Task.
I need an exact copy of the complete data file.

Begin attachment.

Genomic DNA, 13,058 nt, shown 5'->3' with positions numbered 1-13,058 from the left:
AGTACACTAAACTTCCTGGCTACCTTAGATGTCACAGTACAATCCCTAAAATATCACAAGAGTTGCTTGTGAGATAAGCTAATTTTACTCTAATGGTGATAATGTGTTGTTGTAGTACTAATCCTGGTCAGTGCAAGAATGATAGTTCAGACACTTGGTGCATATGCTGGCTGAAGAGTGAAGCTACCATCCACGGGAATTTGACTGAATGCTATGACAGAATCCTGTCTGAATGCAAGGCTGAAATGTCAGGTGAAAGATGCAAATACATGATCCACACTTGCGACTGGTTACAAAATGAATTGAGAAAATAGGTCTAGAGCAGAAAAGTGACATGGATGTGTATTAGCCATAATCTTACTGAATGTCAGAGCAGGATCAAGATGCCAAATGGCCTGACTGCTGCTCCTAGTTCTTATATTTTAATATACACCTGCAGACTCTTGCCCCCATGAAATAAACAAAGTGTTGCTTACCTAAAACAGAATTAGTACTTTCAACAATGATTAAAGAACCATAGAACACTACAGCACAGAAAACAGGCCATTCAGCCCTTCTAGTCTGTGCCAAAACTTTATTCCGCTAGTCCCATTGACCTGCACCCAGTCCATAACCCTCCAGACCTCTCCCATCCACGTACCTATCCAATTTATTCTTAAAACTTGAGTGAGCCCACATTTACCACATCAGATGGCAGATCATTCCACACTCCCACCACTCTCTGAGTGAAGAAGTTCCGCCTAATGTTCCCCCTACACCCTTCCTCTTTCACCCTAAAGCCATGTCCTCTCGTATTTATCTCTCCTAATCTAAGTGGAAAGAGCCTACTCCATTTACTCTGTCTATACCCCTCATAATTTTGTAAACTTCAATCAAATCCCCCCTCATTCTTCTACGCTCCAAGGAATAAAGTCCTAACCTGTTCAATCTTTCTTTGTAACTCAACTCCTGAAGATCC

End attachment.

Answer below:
Genomic DNA, 13,058 nt, shown 5'->3' with positions numbered 1-13,058 from the left:
AGTACACTAAACTTCCTGGCTACCTTAGATGTCACAGTACAATCCCTAAAATATCACAAGAGTTGCTTGTGAGATAAGCTAATTTTACTCTAATGGTGATAATGTGTTGTTGTAGTACTAATCCTGGTCAGTGCAAGAATGATAGTTCAGACACTTGGTGCATATGCTGGCTGAAGAGTGAAGCTACCATCCACGGGAATTTGACTGAATGCTATGACAGAATCCTGTCTGAATGCAAGGCTGAAATGTCAGGTGAAAGATGCAAATACATGATCCACACTTGCGACTGGTTACAAAATGAATTGAGAAAATAGGTCTAGAGCAGAAAAGTGACATGGATGTGTATTAGCCATAATCTTACTGAATGTCAGAGCAGGATCAAGATGCCAAATGGCCTGACTGCTGCTCCTAGTTCTTATATTTTAATATACACCTGCAGACTCTTGCCCCCATGAAATAAACAAAGTGTTGCTTACCTAAAACAGAATTAGTACTTTCAACAATGATTAAAGAACCATAGAACACTACAGCACAGAAAACAGGCCATTCAGCCCTTCTAGTCTGTGCCAAAACTTTATTCCGCTAGTCCCATTGACCTGCACCCAGTCCATAACCCTCCAGACCTCTCCCATCCACGTACCTATCCAATTTATTCTTAAAACTTGAGTGAGCCCACATTTACCACATCAGATGGCAGATCATTCCACACTCCCACCACTCTCTGAGTGAAGAAGTTCCGCCTAATGTTCCCCCTACACCCTTCCTCTTTCACCCTAAAGCCATGTCCTCTCGTATTTATCTCTCCTAATCTAAGTGGAAAGAGCCTACTCCATTTACTCTGTCTATACCCCTCATAATTTTGTAAACTTCAATCAAATCCCCCCTCATTCTTCTACGCTCCAAGGAATAAAGTCCTAACCTGTTCAATCTTTCTTTGTAACTCAACTCCTGAAGATCC